Some stories are universal, variations on a theme that act as modern day fairy tales — warning us against irresponsible behaviour or sexual “deviancy.” What is the Bloody Hook story — where teenagers on Lovers Lane rush home after hearing of an escaped, hook–handed serial killer only to discover a bloody hook hanging from their car door — other than a cautionary tale against teenaged sexual experimentation? My own childhood ghost story, assuredly handed down by an older sibling, is pretty easy to parse. After all it was the 1970s: there was nothing more horrifying in white suburbia in the 1970s than an unwed, pregnant teenage girl on drugs. But none of that mattered to eight–year–old me. I hadn’t yet built any walls of cynicism. All I knew was every few weeks, we would gather our courage, hold hands, and creep closer to the fence. Maybe the story wasn’t true, we told ourselves. Maybe there wasn’t a ghost walking through the woods. But what if there was? It was scary and unknown and the very idea of it thrilled us to our toes.

Deborah Stanish
Everyone has a ghost story

web scream

There was a girl who died every morning, and it would not have been a problem except that she kept bees.

When her heart had shuddered back to life and she had clawed her way back from the lands beneath, she sat up and drew a long sucking breath into the silent caverns of her lungs. Her first breath was always very loud in the little cottage, but there was no one there to hear it.

She wrapped her robe around her. It was a dressing gown in the morning and winding sheet at night. Then she swung her feet over onto the floor and the cold tiles were no colder than the palms of the newly dead.

She stumped out to the beehives and tapped each one with the key to her cottage, three times each. “The old master is dead,” she said, as the hives buzzed and the bees swirled around her. “I am the new master.” And she said her name, three times each over every hive.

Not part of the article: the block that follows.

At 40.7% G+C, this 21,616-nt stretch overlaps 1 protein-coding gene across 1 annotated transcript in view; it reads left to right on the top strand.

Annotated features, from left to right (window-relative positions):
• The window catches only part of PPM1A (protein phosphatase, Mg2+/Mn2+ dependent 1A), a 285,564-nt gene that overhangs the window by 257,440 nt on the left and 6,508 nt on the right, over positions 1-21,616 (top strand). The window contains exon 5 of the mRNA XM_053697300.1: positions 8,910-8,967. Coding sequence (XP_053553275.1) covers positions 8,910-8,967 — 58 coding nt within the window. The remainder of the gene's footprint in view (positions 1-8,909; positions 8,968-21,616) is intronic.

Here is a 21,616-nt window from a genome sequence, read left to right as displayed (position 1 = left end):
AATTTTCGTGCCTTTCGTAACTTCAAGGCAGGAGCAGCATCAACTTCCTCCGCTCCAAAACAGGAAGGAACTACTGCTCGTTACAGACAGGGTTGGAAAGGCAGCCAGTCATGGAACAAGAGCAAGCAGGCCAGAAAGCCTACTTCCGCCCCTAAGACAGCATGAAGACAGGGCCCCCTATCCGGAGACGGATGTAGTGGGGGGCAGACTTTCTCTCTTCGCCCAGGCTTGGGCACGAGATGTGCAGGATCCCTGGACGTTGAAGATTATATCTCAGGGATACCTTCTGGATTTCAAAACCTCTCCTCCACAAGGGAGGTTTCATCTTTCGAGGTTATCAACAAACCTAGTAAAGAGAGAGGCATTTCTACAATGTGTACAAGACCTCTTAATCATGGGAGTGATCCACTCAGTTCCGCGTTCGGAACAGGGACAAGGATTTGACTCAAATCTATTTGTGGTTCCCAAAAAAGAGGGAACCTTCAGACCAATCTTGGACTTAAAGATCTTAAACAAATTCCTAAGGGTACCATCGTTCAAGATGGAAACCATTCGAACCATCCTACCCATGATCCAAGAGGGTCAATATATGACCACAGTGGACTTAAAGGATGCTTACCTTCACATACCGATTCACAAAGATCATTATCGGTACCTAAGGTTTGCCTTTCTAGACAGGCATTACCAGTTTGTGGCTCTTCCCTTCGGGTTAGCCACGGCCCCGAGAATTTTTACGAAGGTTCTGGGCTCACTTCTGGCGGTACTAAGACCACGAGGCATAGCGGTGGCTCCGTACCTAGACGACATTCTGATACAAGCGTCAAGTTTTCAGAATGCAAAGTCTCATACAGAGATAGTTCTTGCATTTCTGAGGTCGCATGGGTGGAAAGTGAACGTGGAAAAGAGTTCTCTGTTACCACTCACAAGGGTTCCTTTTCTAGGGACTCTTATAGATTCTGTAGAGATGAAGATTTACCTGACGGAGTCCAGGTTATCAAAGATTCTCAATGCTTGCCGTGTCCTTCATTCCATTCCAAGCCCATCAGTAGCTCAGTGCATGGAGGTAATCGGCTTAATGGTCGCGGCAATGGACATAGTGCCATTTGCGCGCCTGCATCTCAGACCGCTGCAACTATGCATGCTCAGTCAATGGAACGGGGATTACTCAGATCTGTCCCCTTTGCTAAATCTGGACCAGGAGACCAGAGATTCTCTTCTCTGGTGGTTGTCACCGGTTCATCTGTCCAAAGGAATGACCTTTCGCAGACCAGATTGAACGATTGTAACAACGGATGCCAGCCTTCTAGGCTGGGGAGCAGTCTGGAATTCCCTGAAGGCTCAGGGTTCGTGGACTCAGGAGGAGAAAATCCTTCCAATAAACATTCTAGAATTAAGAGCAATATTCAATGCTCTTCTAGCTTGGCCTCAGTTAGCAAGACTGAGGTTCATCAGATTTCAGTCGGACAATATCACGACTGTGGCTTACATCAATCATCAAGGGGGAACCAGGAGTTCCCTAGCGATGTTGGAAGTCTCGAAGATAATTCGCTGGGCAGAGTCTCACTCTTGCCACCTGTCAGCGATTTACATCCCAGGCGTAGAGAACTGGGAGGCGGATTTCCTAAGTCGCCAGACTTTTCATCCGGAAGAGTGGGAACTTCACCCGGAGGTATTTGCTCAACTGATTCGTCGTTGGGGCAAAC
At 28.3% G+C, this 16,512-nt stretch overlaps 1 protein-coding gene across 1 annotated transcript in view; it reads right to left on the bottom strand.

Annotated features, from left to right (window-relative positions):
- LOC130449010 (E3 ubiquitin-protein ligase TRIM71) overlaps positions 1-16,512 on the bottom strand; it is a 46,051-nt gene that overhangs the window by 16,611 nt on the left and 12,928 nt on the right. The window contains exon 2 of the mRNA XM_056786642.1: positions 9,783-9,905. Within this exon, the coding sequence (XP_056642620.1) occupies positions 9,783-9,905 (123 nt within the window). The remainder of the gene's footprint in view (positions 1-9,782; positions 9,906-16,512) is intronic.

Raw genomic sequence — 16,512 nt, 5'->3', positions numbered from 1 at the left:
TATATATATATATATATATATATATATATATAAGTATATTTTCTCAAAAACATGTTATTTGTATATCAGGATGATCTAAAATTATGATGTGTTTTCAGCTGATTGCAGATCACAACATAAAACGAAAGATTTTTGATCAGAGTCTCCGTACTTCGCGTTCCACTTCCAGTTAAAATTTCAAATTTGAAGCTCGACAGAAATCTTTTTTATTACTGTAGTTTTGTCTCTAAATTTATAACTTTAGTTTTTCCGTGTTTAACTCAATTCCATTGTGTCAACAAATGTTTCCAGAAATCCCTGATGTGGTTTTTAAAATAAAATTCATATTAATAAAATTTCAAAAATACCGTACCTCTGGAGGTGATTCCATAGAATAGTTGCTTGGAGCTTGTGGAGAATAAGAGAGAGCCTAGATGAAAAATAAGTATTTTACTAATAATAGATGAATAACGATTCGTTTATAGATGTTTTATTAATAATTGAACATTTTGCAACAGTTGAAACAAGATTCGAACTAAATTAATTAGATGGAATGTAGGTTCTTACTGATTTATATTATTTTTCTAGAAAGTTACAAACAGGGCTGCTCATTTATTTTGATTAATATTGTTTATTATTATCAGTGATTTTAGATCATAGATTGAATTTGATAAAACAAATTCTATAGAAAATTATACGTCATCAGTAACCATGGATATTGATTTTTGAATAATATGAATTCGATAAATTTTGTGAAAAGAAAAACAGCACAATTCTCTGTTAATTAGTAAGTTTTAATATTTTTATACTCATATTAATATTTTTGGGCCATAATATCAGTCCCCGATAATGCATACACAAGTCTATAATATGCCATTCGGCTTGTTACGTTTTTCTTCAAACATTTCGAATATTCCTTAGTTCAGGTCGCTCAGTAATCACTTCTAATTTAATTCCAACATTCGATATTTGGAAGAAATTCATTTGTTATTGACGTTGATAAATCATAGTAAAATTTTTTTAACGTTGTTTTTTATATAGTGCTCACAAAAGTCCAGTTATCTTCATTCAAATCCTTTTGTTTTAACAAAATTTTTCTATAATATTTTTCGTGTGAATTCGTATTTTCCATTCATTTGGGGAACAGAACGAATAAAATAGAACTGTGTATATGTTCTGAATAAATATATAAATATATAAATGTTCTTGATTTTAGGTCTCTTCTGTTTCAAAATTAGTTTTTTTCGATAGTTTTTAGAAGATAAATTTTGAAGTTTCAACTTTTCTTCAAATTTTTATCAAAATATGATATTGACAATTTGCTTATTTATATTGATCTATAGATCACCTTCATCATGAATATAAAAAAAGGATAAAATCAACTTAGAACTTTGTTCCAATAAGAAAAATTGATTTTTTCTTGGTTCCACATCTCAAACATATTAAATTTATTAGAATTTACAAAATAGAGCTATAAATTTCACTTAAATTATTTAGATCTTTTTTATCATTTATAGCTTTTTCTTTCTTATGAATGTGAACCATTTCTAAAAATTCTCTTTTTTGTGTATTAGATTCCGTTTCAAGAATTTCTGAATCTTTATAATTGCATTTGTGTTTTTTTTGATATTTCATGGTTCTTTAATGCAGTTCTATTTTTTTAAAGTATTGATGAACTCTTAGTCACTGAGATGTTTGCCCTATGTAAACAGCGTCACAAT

T Kingfisher (Ursula Vernon)
Telling The Bees

When Dennis Wheatley was at prep school in the early 1900s he was convinced he saw a ghost on the staircase one day. In an era when spiritualism was in vogue and Ouija boards were taken seriously it was not unusual for a little boy to be superstitious. The significance of Wheatley’s encounter with an apparition was that it sparked off a lifelong fascination with the occult that spawned a series of bestselling novels with titles such as The Devil Rides Out and To The Devil A Daughter…

Dominic Midgley
Master of the Macabre
Daily Express 18th October 2013

globules of blood

November 17, 2017

Young boys biting into shinny red apples only to discover the globules of blood at the cores…

Caitlin R Kiernan
The Red Tree

Ghost story

November 15, 2017

a cloud reaching

Everyone has a ghost story. It might be a schoolyard tale whispered under the slide, or that time your dog howled before you found out your grandmother died. It might not even be your story, but an urban myth that made you scared to drive down the lane, walk past that house, or look in the mirror in candlelight. The point is, we all have stories that have crawled into the deepest parts of us and never let go. If you’re very lucky, this happens when you’re young, before you’ve thrown up your defenses of cynicism and doubt.